FRANKFURT — Three blocks from Frankfurt's main train station, travel agent Hari Singh answered a flurry of phone calls from German and international clients.
Sitting behind a wooden desk at the office of Bobby's Travel Reisebüro, Singh was calm and relaxed as he booked airfare, hotels or vacation packages across Europe. But Europe, he said, is on edge.
"Across Europe, there is a big concern about security, so people are moving their travel destinations," Singh said.
He said European travelers became increasingly worried about safety after deadly attacks in Paris last November left 130 innocent people dead. Since then, a slew of horrific terror incidents in Belgium, Turkey, France and Germany have further heightened travelers' fears. For now, some of Singh's clients are shifting trips to countries like Spain or Portugal, which haven't had major terror attacks in the last few years.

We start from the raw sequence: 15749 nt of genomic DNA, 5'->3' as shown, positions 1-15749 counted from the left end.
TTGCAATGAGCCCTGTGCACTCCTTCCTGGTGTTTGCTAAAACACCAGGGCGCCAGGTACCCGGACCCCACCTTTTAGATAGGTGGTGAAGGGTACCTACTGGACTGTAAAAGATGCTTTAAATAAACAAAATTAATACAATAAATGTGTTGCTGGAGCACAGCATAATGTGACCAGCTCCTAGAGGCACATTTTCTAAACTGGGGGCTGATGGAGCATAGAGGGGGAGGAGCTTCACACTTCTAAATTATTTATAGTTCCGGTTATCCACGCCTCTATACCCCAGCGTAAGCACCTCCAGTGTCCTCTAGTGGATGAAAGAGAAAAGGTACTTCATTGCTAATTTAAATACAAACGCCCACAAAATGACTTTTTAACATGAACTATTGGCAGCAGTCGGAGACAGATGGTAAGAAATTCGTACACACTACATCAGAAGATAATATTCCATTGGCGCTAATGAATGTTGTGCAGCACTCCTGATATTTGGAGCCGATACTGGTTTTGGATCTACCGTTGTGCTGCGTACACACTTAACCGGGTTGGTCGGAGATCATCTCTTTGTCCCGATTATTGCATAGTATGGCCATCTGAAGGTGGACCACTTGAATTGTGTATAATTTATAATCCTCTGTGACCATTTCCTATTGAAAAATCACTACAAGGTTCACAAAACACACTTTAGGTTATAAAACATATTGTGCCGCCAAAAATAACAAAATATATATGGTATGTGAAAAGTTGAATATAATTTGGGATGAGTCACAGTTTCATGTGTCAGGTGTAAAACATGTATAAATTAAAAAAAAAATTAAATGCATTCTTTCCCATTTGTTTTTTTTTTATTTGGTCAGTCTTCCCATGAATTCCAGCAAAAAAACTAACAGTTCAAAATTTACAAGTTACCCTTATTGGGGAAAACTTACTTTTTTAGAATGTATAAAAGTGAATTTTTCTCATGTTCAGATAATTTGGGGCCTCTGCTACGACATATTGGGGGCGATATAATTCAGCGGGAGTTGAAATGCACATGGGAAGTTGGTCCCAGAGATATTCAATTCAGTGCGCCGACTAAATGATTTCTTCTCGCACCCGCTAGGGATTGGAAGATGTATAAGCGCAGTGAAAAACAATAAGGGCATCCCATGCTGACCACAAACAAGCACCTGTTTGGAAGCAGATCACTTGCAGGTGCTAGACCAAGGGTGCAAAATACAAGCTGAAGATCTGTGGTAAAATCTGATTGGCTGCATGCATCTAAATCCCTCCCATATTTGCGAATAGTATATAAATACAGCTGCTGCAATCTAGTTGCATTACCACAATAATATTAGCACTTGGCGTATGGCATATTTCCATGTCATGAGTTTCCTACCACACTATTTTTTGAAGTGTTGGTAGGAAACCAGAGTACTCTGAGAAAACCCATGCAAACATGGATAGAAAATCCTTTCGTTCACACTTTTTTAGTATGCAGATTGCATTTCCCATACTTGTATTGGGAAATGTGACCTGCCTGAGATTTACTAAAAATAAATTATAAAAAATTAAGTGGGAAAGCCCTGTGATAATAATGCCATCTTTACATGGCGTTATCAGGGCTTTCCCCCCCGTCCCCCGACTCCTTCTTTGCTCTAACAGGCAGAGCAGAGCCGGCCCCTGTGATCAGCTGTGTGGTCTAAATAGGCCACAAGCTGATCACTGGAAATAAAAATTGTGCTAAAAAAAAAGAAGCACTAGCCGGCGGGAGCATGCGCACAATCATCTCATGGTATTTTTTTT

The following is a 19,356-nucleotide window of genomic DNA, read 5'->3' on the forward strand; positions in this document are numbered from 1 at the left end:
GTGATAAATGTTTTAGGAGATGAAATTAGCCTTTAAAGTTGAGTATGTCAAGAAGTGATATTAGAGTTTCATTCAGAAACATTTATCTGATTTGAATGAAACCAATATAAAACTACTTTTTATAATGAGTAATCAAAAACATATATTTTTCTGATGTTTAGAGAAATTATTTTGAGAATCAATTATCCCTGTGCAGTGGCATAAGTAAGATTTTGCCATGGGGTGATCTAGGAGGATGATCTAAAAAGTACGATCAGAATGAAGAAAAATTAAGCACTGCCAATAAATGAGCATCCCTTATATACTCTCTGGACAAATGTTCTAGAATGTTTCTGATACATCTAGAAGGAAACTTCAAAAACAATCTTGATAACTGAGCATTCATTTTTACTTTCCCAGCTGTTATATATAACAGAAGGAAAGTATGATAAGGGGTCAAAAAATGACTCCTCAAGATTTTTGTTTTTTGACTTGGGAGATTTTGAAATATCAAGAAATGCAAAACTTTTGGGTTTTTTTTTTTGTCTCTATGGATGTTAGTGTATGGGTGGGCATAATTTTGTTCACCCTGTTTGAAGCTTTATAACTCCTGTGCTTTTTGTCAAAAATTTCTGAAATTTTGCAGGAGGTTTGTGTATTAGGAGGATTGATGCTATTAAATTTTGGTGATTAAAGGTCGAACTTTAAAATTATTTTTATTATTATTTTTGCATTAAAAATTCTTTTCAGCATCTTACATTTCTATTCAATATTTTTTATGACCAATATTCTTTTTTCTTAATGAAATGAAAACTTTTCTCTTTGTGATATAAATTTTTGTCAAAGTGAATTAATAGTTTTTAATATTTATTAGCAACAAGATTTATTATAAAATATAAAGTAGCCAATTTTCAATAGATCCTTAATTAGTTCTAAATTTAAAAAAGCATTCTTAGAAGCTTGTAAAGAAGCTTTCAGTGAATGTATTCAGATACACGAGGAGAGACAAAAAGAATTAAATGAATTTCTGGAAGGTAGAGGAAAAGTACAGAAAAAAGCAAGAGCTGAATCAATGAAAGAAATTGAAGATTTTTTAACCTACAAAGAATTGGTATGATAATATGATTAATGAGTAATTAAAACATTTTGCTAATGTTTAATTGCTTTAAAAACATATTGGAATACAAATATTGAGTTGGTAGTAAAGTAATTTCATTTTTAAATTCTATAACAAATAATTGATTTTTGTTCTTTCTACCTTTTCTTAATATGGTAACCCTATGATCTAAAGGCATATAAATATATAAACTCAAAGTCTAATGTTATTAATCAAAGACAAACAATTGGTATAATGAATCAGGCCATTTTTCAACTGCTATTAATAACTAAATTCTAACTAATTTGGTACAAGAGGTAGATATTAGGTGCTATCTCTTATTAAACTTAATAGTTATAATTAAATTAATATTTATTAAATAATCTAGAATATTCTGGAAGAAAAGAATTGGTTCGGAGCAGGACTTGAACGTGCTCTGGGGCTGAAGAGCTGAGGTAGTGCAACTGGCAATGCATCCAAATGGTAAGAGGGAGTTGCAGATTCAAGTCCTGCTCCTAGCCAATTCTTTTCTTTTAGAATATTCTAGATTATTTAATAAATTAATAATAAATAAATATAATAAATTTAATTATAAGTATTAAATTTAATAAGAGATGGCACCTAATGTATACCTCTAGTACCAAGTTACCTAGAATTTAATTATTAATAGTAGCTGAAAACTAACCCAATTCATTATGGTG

Gauges of consumer confidence typically slide in the weeks or months after terror incidents, only to rebound soon after. Now, the frequency of the recent attacks in Germany and France is making some businesses consider whether there will be a longer-term economic impact.
But people including Singh are not concerned yet that travelers will stop calling altogether. And he's not alone.